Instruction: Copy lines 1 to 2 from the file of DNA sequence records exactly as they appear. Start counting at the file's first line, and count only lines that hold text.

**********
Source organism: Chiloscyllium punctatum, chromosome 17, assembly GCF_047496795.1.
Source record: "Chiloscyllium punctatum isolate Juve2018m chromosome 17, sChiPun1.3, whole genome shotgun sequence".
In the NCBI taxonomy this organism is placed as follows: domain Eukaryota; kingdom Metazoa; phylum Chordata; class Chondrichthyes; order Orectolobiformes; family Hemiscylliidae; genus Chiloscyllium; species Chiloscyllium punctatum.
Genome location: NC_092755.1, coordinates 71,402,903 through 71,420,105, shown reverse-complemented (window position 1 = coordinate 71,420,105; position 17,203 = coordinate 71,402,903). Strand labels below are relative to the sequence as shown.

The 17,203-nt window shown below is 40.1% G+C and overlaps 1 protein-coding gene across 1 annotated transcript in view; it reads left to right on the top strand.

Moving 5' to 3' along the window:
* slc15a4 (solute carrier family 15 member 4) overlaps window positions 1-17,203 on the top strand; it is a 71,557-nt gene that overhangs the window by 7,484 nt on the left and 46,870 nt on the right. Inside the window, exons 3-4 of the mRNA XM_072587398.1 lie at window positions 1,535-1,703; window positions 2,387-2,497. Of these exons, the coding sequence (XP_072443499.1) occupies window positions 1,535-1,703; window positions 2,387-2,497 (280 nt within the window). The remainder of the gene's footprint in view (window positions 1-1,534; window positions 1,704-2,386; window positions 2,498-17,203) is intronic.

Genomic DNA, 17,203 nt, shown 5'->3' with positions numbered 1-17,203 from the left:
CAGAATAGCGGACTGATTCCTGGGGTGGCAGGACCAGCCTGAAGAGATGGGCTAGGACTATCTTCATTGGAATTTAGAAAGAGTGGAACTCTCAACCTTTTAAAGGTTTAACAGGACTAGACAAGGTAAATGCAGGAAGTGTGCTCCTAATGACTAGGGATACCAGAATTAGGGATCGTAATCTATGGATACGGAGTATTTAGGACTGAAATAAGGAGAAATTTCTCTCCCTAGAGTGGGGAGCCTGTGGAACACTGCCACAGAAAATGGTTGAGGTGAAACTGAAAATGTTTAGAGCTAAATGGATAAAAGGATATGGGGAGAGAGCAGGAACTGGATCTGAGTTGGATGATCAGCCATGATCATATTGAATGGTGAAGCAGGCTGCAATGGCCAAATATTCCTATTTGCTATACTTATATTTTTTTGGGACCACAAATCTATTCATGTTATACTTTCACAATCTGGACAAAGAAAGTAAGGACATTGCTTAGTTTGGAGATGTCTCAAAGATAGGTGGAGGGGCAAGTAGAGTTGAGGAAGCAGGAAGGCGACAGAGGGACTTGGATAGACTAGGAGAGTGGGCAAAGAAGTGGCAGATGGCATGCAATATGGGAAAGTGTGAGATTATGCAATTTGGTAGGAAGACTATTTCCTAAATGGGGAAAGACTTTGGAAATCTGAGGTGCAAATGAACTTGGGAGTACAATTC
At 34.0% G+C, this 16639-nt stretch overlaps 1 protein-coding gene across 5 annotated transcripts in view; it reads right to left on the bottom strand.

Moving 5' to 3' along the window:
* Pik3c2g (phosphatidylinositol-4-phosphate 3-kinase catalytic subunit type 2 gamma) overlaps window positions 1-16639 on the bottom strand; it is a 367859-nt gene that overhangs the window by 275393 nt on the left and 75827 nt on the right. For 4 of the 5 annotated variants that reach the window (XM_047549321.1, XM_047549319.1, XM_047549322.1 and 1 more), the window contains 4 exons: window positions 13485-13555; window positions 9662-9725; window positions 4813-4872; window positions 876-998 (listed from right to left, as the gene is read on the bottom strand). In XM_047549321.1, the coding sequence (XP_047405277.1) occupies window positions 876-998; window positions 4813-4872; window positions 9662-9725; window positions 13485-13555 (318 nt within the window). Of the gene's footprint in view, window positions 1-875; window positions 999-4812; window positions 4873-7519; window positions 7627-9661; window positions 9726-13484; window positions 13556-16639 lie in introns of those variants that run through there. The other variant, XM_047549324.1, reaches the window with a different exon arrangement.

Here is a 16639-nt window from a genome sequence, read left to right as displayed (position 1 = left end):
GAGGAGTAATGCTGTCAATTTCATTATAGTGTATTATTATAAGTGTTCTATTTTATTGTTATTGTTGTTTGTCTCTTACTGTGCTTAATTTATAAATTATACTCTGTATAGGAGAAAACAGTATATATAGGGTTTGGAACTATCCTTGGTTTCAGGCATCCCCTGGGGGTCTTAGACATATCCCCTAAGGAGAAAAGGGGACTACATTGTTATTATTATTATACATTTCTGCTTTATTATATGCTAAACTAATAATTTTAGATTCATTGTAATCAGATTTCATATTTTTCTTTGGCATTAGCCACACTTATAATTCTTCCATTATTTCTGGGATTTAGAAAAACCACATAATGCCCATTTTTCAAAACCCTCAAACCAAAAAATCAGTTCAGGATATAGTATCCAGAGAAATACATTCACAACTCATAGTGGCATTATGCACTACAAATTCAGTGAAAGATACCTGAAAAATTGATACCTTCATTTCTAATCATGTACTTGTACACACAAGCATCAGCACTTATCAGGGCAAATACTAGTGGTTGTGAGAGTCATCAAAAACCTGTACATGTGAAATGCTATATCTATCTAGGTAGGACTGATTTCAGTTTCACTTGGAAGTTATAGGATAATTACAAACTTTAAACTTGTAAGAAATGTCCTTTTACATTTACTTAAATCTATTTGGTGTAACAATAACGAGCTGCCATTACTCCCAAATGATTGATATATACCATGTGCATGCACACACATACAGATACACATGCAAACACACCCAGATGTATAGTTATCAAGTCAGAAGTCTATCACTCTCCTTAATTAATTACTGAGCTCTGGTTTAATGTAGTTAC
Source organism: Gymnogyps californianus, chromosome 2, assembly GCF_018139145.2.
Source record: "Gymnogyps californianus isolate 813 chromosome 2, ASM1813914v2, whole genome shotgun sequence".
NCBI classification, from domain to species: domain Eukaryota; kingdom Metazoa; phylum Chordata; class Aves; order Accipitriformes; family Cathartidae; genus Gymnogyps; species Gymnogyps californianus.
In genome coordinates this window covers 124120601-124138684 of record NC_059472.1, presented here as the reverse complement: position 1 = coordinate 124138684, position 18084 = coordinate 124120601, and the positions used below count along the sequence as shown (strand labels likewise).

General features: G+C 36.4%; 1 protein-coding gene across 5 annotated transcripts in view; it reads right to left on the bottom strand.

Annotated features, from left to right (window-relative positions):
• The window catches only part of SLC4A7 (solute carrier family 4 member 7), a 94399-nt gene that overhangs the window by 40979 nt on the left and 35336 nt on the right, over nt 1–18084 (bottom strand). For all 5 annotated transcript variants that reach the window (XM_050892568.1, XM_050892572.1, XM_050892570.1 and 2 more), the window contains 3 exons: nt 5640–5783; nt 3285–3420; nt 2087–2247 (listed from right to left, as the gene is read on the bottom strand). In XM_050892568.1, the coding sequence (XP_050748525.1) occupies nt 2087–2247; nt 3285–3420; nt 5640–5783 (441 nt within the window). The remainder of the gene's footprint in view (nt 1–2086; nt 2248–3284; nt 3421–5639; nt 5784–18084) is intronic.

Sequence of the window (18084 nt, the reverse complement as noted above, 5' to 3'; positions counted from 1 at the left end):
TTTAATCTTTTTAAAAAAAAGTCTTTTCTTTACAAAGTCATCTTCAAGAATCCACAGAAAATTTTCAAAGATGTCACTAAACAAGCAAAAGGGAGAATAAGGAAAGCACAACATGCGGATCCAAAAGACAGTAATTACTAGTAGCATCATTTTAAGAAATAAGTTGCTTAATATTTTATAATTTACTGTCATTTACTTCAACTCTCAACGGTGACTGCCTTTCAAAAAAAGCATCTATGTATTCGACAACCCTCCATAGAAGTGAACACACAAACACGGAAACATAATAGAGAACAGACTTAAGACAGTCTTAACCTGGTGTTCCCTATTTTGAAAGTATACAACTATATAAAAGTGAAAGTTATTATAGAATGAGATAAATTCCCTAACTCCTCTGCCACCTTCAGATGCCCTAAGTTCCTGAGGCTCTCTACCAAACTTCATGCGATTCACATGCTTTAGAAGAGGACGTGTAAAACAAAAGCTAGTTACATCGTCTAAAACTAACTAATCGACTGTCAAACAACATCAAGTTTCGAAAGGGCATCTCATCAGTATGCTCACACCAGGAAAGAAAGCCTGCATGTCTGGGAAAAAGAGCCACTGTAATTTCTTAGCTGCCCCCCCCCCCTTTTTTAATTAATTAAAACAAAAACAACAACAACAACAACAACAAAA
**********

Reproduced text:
Source organism: Chiloscyllium punctatum, chromosome 17, assembly GCF_047496795.1.
Source record: "Chiloscyllium punctatum isolate Juve2018m chromosome 17, sChiPun1.3, whole genome shotgun sequence".